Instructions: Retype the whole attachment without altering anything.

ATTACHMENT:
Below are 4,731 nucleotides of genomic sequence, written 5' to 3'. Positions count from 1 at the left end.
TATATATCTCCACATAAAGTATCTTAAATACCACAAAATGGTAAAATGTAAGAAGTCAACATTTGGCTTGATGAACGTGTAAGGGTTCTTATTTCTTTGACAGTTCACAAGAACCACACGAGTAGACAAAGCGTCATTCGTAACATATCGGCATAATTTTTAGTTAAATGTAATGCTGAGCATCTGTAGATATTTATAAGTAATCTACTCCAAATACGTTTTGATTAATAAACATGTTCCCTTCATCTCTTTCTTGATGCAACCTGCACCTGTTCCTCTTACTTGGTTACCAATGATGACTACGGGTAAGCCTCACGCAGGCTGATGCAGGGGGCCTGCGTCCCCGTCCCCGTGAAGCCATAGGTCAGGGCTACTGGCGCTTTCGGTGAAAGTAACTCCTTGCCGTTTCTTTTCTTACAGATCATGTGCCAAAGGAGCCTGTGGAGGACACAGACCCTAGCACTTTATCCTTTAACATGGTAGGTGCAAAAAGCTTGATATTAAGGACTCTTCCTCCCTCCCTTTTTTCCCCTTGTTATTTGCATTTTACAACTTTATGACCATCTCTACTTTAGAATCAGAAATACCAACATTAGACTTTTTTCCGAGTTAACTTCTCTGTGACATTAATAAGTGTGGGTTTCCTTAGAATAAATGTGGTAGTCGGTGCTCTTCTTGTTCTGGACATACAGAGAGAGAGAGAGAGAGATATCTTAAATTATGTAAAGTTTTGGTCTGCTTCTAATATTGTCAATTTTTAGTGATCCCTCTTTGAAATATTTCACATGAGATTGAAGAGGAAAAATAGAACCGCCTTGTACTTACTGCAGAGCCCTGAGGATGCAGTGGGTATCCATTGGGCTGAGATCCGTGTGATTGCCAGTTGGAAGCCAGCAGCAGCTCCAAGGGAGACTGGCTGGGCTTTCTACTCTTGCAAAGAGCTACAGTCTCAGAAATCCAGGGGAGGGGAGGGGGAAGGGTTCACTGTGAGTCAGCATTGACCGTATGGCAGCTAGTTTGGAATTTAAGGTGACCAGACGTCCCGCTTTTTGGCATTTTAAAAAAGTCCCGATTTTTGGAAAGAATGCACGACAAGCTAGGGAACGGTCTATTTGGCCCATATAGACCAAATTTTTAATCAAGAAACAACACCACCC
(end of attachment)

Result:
Below are 4,731 nucleotides of genomic sequence, written 5' to 3'. Positions count from 1 at the left end.
TATATATCTCCACATAAAGTATCTTAAATACCACAAAATGGTAAAATGTAAGAAGTCAACATTTGGCTTGATGAACGTGTAAGGGTTCTTATTTCTTTGACAGTTCACAAGAACCACACGAGTAGACAAAGCGTCATTCGTAACATATCGGCATAATTTTTAGTTAAATGTAATGCTGAGCATCTGTAGATATTTATAAGTAATCTACTCCAAATACGTTTTGATTAATAAACATGTTCCCTTCATCTCTTTCTTGATGCAACCTGCACCTGTTCCTCTTACTTGGTTACCAATGATGACTACGGGTAAGCCTCACGCAGGCTGATGCAGGGGGCCTGCGTCCCCGTCCCCGTGAAGCCATAGGTCAGGGCTACTGGCGCTTTCGGTGAAAGTAACTCCTTGCCGTTTCTTTTCTTACAGATCATGTGCCAAAGGAGCCTGTGGAGGACACAGACCCTAGCACTTTATCCTTTAACATGGTAGGTGCAAAAAGCTTGATATTAAGGACTCTTCCTCCCTCCCTTTTTTCCCCTTGTTATTTGCATTTTACAACTTTATGACCATCTCTACTTTAGAATCAGAAATACCAACATTAGACTTTTTTCCGAGTTAACTTCTCTGTGACATTAATAAGTGTGGGTTTCCTTAGAATAAATGTGGTAGTCGGTGCTCTTCTTGTTCTGGACATACAGAGAGAGAGAGAGAGAGATATCTTAAATTATGTAAAGTTTTGGTCTGCTTCTAATATTGTCAATTTTTAGTGATCCCTCTTTGAAATATTTCACATGAGATTGAAGAGGAAAAATAGAACCGCCTTGTACTTACTGCAGAGCCCTGAGGATGCAGTGGGTATCCATTGGGCTGAGATCCGTGTGATTGCCAGTTGGAAGCCAGCAGCAGCTCCAAGGGAGACTGGCTGGGCTTTCTACTCTTGCAAAGAGCTACAGTCTCAGAAATCCAGGGGAGGGGAGGGGGAAGGGTTCACTGTGAGTCAGCATTGACCGTATGGCAGCTAGTTTGGAATTTAAGGTGACCAGACGTCCCGCTTTTTGGCATTTTAAAAAAGTCCCGATTTTTGGAAAGAATGCACGACAAGCTAGGGAACGGTCTATTTGGCCCATATAGACCAAATTTTTAATCAAGAAACAACACCACCC